The US Food & Drug Administration found that a Pfizer plant in Dalian, China submitted an unofficial set of records that hid quality control failures and other problems at the facility.
According to Bloomberg, which has seen the FDA report in question, the Pfizer plant submitted a set of records that did not tally with a second set of records discovered regarding the plant’s quality control and manufacturing performance.
The FDA carried out its inspection of the plant in April. Bloomberg said the agency typically conducts such reviews of facilities that are due to ship products to the US.
The FDA report said that plant employees moved certain documents during the inspection, and that once recovered, these records showed that certain materials for drug making were either expired or passed their retesting date.
These details were not included in the plant’s official manufacturing records handed to the FDA.
In a statement to Bloomberg, a Pfizer spokesperson said the company had "addressed the issues raised" by the FDA inspection.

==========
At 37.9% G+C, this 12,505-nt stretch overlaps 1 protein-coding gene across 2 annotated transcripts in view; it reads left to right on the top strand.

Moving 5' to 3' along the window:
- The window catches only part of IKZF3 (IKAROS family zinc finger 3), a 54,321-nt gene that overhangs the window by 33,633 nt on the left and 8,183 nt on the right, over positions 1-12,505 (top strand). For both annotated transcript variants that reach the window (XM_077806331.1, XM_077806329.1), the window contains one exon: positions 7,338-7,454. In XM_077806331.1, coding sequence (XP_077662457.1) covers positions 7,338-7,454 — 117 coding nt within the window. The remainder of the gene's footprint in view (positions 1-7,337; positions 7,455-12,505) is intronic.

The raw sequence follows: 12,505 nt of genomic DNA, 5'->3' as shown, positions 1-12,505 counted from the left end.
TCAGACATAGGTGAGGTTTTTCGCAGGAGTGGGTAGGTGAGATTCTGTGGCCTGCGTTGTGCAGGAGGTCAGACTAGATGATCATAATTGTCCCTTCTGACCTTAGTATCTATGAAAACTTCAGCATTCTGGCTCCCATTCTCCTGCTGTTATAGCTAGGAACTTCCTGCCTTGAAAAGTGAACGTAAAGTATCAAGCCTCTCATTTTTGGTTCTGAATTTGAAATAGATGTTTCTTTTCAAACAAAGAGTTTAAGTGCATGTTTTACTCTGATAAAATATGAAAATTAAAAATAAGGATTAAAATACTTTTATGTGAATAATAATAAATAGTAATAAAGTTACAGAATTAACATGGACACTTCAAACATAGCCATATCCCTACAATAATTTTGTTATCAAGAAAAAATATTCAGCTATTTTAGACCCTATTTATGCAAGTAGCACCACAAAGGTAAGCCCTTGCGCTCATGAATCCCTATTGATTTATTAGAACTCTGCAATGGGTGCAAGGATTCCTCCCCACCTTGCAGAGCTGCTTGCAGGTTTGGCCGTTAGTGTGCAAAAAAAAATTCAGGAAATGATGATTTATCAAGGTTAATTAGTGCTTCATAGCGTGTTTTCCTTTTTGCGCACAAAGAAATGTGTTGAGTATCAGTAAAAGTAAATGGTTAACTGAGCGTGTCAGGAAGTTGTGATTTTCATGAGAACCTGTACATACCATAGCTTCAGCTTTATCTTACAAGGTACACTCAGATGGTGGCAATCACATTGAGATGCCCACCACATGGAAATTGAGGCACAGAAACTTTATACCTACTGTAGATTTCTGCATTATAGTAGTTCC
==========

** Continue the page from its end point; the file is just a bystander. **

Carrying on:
"The issues cited in the FDA [report] do not indicate any quality or safety concerns and do not have any impact on products currently on the market manufactured at the Dalian site," the statement continued.
"Patient safety is of utmost importance to Pfizer, and Pfizer is committed to ensuring the safety and quality of our medicines."
News of such a report will be distinctly unwelcome for the pharmaceutical industry in China, which has had a fraught relationship with the authorities over the past few years.
The GSK bribery case still resonates in the market, and concerns over food and consumer product safety are a mainstay in China.
Charles Lankester, senior vice president for reputation management at Ruder Finn Asia, told PRWeek Asia that Pfizer appear to have responded well, but the company’s choice of words is revealing.
"The clue is hidden in Pfizer’s language – it’s a ‘site’. Not ‘our facility’ or ‘our premises’. A remote operation that has apparently greatly alarmed the FDA. Given the ongoing debate about supply chain integrity, I wonder if the phrase enterprise risk management is not becoming increasingly redundant."
Lankester said there is likely no doubt that Pfizer had volumes of reports that "gave them comfort all their risk boxes had been ticked", but given the FDA reported concerns with data integrity at a facility producing Pfizer products, the situation is alarming.
"Despite ever more examples of multinational companies being wrong-footed in China and elsewhere where labour and production is cheap, basic lessons seem to be permanently missed," he said. "Maybe a rather more robust approach to managing production quality at remote sites is a good place to start."